As you probably learned from grade school history classes, the colonization of the “New World” wasn’t an easy task, and the European leaders could only hope to achieve success by sending their best people. After all, this land offered unparalleled bounty and new resources that most people back home could hardly even fathom. In the form of new fruits and vegetables and domesticated animals that had long since been tamed, the continent was up for grabs. James Oglethorpe was the founder and eventual leader of the colony in present-day Georgia, born on December 22, 1696 in England. When elected to lead, he had no idea how difficult this new trial would be.
One of the most noteworthy aspects of Oglethorpe’s style of leadership was the shift toward social reform. When planning the new Georgia colony, he looked far beyond the wealthy elite back in Britain–no, he wanted to bring the poor. He was especially interested in resettling any of those poor who then resided in a debtor’s prison, an institution for people unable to lift themselves out of debt. While the British may have typically rewarded poverty with prison, Oglethorpe thought a better reward was a chance at a whole new life.
Unfortunately, this goal was difficult to pursue. Not only did social realities conflict with his own dreams to make a better world for those stuck underneath the heel of the rich, but logistics got in the way as well. Restrictions had previously been placed on the size of each parcel of land and the rules regarding inheritance were perhaps overly strict.
Even so, many of the poor were able to establish themselves under Oglethorpe’s leadership. In addition, the new colony received an influx of religious refugees from other European countries like France, Germany, and Switzerland.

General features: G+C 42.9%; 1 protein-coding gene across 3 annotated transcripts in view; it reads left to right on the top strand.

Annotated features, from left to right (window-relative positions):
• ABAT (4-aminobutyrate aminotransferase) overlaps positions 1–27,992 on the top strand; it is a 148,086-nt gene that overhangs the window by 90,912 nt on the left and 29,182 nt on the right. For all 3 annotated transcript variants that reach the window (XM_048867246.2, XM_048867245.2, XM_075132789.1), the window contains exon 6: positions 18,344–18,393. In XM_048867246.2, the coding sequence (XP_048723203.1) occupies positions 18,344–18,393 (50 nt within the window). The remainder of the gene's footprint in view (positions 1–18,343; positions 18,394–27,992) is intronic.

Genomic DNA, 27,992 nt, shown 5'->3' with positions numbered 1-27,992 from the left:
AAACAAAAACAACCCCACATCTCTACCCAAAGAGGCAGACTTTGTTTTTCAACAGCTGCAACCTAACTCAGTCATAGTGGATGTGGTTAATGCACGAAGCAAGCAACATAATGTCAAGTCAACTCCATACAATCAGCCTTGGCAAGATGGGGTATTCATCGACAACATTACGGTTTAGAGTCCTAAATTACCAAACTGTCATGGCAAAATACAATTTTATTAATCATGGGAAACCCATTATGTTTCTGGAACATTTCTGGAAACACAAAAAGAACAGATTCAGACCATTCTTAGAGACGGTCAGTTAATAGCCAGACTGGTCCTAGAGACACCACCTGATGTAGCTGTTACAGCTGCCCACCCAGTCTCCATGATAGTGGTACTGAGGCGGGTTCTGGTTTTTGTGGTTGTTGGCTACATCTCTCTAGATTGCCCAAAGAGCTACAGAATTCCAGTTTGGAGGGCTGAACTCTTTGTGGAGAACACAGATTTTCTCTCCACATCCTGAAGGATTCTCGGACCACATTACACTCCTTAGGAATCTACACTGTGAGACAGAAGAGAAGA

There were other obstacles to governing the Georgia colony. The spectre of war with Spain loomed over the New World with increasing darkness, and the British government pushed the leadership across the Atlantic to prepare itself militarily. This resulted in a positive feedback loop of sorts–economic prosperity was nonexistent and military obligations got in the way of already limited commerce, which itself resulted in the stunted progress of Oglethorpe’s goals for social progress. The cycle continued.
War eventually did break out, and Oglethorpe was forced to make ultimately unsuccessful sieges of St. Augustine between the years of 1740 and 1743 to push out the Spanish. James Oglethorpe returned to England after the last failure, where he maintained his place in the British Army. From then on, he continued to seek promotion in the military, and in 1785 he took on the role of the first U.S. ambassador to Britain. He died later that same year at the age of 88 in Cranham, England.